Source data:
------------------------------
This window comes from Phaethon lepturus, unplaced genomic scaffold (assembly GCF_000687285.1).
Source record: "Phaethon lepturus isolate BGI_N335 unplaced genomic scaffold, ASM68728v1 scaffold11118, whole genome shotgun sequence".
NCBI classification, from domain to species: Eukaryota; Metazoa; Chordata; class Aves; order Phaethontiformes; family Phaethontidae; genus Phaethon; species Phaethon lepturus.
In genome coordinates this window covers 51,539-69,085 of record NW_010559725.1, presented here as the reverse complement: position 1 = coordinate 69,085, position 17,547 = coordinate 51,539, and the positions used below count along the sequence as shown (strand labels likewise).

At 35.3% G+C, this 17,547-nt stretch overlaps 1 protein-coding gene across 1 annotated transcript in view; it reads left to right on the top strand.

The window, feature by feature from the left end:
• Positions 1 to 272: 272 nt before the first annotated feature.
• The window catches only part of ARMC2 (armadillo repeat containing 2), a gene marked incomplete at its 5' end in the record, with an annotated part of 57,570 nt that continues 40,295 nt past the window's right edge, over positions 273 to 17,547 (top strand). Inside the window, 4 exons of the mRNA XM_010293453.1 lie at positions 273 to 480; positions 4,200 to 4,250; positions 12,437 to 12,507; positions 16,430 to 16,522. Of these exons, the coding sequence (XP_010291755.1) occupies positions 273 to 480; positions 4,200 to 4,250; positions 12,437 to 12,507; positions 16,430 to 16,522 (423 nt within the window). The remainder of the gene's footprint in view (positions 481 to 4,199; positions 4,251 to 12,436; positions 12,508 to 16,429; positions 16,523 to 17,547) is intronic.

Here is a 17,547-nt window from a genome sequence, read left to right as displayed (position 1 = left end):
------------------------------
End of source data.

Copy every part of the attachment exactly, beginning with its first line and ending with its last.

This window comes from Phaethon lepturus, unplaced genomic scaffold (assembly GCF_000687285.1).
Source record: "Phaethon lepturus isolate BGI_N335 unplaced genomic scaffold, ASM68728v1 scaffold11118, whole genome shotgun sequence".
NCBI classification, from domain to species: Eukaryota; Metazoa; Chordata; class Aves; order Phaethontiformes; family Phaethontidae; genus Phaethon; species Phaethon lepturus.
In genome coordinates this window covers 51,539-69,085 of record NW_010559725.1, presented here as the reverse complement: position 1 = coordinate 69,085, position 17,547 = coordinate 51,539, and the positions used below count along the sequence as shown (strand labels likewise).

At 35.3% G+C, this 17,547-nt stretch overlaps 1 protein-coding gene across 1 annotated transcript in view; it reads left to right on the top strand.

The window, feature by feature from the left end:
• Positions 1 to 272: 272 nt before the first annotated feature.
• The window catches only part of ARMC2 (armadillo repeat containing 2), a gene marked incomplete at its 5' end in the record, with an annotated part of 57,570 nt that continues 40,295 nt past the window's right edge, over positions 273 to 17,547 (top strand). Inside the window, 4 exons of the mRNA XM_010293453.1 lie at positions 273 to 480; positions 4,200 to 4,250; positions 12,437 to 12,507; positions 16,430 to 16,522. Of these exons, the coding sequence (XP_010291755.1) occupies positions 273 to 480; positions 4,200 to 4,250; positions 12,437 to 12,507; positions 16,430 to 16,522 (423 nt within the window). The remainder of the gene's footprint in view (positions 481 to 4,199; positions 4,251 to 12,436; positions 12,508 to 16,429; positions 16,523 to 17,547) is intronic.

Here is a 17,547-nt window from a genome sequence, read left to right as displayed (position 1 = left end):